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Helicopter Parents – what can schools do?


Some parents have always hovered more than others and struggled to trust the school to do its job. But the modern world makes it even harder for parents to step back when necessary, to let their children learn to fly rather than doing it for them.

With high stakes exams, an Internet-connected world that allows parents not just to know what their children are up to 24/7 but also to compare their success with that of other young people round the globe, and with the rise in competition for places at top universities, parents measure their child’s success against ultra-high benchmarks. Psychologically, they fear their child’s failure because they believe not only that it will make the child unhappy but also mark themselves as failures . In the goldfish bowl of this world, the stakes are high, for students, for schools and for parents.

Hence the helicopter parent, hovering protectively, alert for impending pain or failure, swooping before the fall, to prevent it. Examples are the parent who notices that her child hasn’t taken the PE kit or schoolbook and makes a special journey into school with it; the parent who realises that the child has forgotten to do homework and “helps” him do it; the parent who sees an error and corrects it; the parent who realises the night before a dressing-up day that the child has no costume because she didn’t hand in the letter, and sits up all night creating the best costume in the world.

I know I sound critical of parents and, of course, many don’t fall into these traps, but it’s hard not to. But in focusing solely on the present and the emotion of now, they lose sight of the bigger picture, the destination: independence, adulthood.

So, what can schools do? Inform parents of key evidence and truth; engage their trust by showing them that you understand and care; reassert your authority as expert educators.

These are my messages to parents:

Good education:

  1. Great universities do not want knowledge robots; they want thinkers, questioners, creative minds. These attributes do not come from study and exams but from thinking, questioning, being At interviews for top universities and jobs, students must think “outside the box”. This develops over years of opportunity and encouragement.
  2. Let your child take courses that inspire, regardless of whether there’s an exam. You can’t know where something may lead. Excitement is the start of mastery.
  3. A child who never fails is a child who only tried what was easy. Failure is a test of character; determination is the proof of character. Teach your child to risk failure.
  4. Downgrade the status of failure. Unpick why it happened and set your child off to try again. And again.
  5. Nurture a growth mindset, not a fixed one. Growth mindset (“I can develop mastery, step by step, through good practice and effort”) is far more empowering than a fixed mindset (“I can’t do this because I don’t have the skills”). Praise effort, not inborn talent. “You did well because you worked so hard” rather than “You did well because you are lucky enough to have talent.”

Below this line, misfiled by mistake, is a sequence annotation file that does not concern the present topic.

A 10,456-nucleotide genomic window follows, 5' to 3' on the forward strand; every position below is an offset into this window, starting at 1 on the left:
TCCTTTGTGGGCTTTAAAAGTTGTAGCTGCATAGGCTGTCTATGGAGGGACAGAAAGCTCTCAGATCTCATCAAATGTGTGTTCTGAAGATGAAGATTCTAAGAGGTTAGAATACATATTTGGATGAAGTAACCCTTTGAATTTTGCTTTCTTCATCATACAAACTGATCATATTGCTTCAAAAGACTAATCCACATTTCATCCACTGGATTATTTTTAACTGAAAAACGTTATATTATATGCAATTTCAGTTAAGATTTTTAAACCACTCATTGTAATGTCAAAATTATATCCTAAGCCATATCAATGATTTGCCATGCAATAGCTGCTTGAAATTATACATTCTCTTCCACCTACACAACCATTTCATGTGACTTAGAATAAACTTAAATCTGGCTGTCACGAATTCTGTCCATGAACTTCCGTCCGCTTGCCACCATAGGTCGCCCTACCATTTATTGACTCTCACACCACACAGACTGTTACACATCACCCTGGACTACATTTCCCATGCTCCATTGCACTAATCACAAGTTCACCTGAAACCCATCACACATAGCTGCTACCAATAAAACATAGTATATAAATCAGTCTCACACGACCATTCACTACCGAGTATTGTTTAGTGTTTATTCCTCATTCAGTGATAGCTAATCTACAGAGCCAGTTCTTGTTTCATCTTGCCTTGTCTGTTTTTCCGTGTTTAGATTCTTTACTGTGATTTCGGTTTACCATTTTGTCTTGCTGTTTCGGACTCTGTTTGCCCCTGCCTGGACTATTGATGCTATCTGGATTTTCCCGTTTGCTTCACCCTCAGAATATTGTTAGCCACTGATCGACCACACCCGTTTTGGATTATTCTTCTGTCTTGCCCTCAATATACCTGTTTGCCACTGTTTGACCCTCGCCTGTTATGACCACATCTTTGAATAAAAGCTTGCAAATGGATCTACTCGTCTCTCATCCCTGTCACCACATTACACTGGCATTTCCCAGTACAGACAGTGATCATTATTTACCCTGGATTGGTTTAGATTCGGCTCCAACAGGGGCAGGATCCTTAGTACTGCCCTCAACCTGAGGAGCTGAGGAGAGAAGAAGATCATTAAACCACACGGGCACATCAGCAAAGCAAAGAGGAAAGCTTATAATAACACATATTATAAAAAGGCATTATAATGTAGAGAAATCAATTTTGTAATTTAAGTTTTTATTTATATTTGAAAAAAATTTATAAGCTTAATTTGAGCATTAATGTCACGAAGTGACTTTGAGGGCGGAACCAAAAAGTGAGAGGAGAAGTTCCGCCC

Good wellbeing:

  1. Wellbeing directly affects performance. There are simple ways to improve wellbeing, including diet, sleep, exercise and relaxation
  2. Daily relaxation improves wellbeing and performance. It is not a luxury, reserved for holidays or when exams are over.
  3. Ask your school whether they think your son/daughter needs more or less pressure. Trust the answer. A teenager who needs more pressure usually requires inspiration and help, not goading. A teenager who needs less, requires care and self-understanding.
  4. It is natural, normal and positive for teenagers to go through emotional and mental changes, as well as physical changes. Understand and support these, rather than ignoring, fighting or disparaging them.
  5. Sleep is essential to health and wellbeing, and for memory and learning. Learn how to help your teenager get around 9 hours a night
  6. Create a strong family technology policy, which all family members obey. Smartphones and other devices being tremendous benefits and problems but the problems can all be avoided. I recommend that all phones are put in a box or docking station at 9.30pm and not taken out till the morning.
  7. Evidence praises daydreaming. Do not fill every moment with mental or physical activity. Every genius has given value to thinking time, mental pottering and meandering.
  8. Encourage “active agency”: your teenagers’ growing ability to take control of wellbeing and success, to believe they have more control over their lives than they think. You want them ultimately to be strong and independent: this won’t happen if you always do everything for them.

Schools should encourage parents to take the long view. The child who stumbles today may be bruised and upset; but the child who picks himself up and walks forward bravely grows in confidence and ability. He can own his success. With eyes wide open he may find new, exciting paths, a journey of discovery and invention. The confident parent watches from behind, supporting, applauding, proud of the developing child and the independent adult he will one day be. We don’t know what else he will be: that’s not for us to know yet. That is like a story, ours to enjoy as it unfolds but not to write. It’s the story of a child’s journey to adulthood and how we showed him the way then set him on the road and let him go with optimism and trust and love.

Schools, help parents see this as the best way. If you can, you’ll have a true partnership and the task for everyone will be easier.


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